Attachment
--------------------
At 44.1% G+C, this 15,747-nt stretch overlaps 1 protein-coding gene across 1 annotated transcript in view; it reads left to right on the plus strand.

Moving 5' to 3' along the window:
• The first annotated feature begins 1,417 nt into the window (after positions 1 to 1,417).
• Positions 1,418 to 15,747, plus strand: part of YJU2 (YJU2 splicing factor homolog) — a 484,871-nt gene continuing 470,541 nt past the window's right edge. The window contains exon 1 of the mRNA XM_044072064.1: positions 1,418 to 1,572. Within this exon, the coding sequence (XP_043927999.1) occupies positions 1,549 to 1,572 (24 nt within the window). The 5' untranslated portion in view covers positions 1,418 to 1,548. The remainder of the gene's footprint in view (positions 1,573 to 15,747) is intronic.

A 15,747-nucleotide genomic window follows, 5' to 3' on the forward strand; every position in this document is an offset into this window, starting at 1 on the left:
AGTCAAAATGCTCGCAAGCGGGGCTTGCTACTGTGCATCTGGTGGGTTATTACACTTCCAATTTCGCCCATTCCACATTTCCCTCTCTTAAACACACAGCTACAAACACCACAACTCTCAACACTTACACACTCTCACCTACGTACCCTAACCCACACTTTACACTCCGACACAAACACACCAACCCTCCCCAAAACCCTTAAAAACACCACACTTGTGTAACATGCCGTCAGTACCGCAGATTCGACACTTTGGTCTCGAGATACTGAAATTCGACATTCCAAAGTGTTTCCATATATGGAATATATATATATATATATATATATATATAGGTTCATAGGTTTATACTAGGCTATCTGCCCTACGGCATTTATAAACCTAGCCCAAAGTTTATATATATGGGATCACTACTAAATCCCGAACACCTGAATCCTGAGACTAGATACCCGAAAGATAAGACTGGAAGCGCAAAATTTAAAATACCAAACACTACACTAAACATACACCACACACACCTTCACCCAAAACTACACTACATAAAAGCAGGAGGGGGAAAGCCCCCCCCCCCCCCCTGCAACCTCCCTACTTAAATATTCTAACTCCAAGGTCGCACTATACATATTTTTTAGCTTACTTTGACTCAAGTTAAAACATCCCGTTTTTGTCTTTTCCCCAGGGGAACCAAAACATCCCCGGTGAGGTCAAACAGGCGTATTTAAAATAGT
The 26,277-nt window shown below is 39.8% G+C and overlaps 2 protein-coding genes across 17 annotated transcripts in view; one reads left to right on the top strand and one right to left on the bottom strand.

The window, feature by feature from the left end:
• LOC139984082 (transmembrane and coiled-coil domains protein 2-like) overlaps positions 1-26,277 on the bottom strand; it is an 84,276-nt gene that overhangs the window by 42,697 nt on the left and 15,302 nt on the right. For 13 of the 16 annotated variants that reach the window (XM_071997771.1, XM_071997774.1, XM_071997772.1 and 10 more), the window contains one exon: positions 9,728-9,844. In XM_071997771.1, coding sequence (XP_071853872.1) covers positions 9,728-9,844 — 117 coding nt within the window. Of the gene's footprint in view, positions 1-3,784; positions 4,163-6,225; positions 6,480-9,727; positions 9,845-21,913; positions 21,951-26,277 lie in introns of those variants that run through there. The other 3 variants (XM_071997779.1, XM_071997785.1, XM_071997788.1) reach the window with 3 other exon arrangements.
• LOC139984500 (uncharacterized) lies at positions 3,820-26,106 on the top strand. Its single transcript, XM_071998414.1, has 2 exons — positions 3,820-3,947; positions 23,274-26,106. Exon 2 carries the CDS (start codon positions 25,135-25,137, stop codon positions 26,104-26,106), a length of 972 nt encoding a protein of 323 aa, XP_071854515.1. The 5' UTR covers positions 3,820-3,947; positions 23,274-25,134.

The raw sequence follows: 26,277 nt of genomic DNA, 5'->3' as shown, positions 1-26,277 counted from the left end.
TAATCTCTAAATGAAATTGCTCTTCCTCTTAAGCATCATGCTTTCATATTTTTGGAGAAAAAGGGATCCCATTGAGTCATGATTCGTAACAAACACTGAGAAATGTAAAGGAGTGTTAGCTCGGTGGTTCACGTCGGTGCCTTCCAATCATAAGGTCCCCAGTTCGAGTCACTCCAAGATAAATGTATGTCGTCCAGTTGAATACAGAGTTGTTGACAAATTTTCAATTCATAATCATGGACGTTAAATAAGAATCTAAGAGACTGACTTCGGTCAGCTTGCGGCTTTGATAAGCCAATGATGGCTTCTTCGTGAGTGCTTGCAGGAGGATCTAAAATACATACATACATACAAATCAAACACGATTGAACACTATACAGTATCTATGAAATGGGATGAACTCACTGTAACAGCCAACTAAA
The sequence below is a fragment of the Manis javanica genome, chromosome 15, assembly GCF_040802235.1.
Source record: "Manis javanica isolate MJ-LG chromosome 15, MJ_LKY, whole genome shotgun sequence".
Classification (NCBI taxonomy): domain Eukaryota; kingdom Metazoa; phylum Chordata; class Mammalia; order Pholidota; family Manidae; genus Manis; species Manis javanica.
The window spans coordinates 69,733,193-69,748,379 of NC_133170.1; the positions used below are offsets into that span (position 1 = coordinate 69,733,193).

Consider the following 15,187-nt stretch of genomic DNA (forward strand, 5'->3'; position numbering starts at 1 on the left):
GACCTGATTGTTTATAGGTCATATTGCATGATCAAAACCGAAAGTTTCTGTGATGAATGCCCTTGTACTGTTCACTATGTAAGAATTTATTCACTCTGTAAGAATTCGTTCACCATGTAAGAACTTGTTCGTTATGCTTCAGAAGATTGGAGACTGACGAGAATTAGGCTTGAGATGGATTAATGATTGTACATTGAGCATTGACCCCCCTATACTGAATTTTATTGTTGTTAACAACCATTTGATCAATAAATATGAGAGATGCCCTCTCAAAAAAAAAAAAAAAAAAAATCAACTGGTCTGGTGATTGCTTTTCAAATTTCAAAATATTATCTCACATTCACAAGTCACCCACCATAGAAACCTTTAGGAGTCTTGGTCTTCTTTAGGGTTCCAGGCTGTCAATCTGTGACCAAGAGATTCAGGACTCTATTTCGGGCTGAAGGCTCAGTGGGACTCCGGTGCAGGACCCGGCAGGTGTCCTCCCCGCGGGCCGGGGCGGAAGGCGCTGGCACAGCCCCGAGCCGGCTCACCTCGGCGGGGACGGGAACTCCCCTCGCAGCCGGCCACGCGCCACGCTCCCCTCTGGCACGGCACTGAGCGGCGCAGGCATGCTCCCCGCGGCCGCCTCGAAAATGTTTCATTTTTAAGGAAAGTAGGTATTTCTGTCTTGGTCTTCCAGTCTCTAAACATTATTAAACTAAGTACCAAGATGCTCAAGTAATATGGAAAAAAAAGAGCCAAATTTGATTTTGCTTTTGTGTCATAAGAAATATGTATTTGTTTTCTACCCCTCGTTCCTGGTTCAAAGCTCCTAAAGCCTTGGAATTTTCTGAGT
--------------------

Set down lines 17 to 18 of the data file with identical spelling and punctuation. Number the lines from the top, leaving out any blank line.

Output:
Consider the following 15,187-nt stretch of genomic DNA (forward strand, 5'->3'; position numbering starts at 1 on the left):
GACCTGATTGTTTATAGGTCATATTGCATGATCAAAACCGAAAGTTTCTGTGATGAATGCCCTTGTACTGTTCACTATGTAAGAATTTATTCACTCTGTAAGAATTCGTTCACCATGTAAGAACTTGTTCGTTATGCTTCAGAAGATTGGAGACTGACGAGAATTAGGCTTGAGATGGATTAATGATTGTACATTGAGCATTGACCCCCCTATACTGAATTTTATTGTTGTTAACAACCATTTGATCAATAAATATGAGAGATGCCCTCTCAAAAAAAAAAAAAAAAAAAATCAACTGGTCTGGTGATTGCTTTTCAAATTTCAAAATATTATCTCACATTCACAAGTCACCCACCATAGAAACCTTTAGGAGTCTTGGTCTTCTTTAGGGTTCCAGGCTGTCAATCTGTGACCAAGAGATTCAGGACTCTATTTCGGGCTGAAGGCTCAGTGGGACTCCGGTGCAGGACCCGGCAGGTGTCCTCCCCGCGGGCCGGGGCGGAAGGCGCTGGCACAGCCCCGAGCCGGCTCACCTCGGCGGGGACGGGAACTCCCCTCGCAGCCGGCCACGCGCCACGCTCCCCTCTGGCACGGCACTGAGCGGCGCAGGCATGCTCCCCGCGGCCGCCTCGAAAATGTTTCATTTTTAAGGAAAGTAGGTATTTCTGTCTTGGTCTTCCAGTCTCTAAACATTATTAAACTAAGTACCAAGATGCTCAAGTAATATGGAAAAAAAAGAGCCAAATTTGATTTTGCTTTTGTGTCATAAGAAATATGTATTTGTTTTCTACCCCTCGTTCCTGGTTCAAAGCTCCTAAAGCCTTGGAATTTTCTGAGT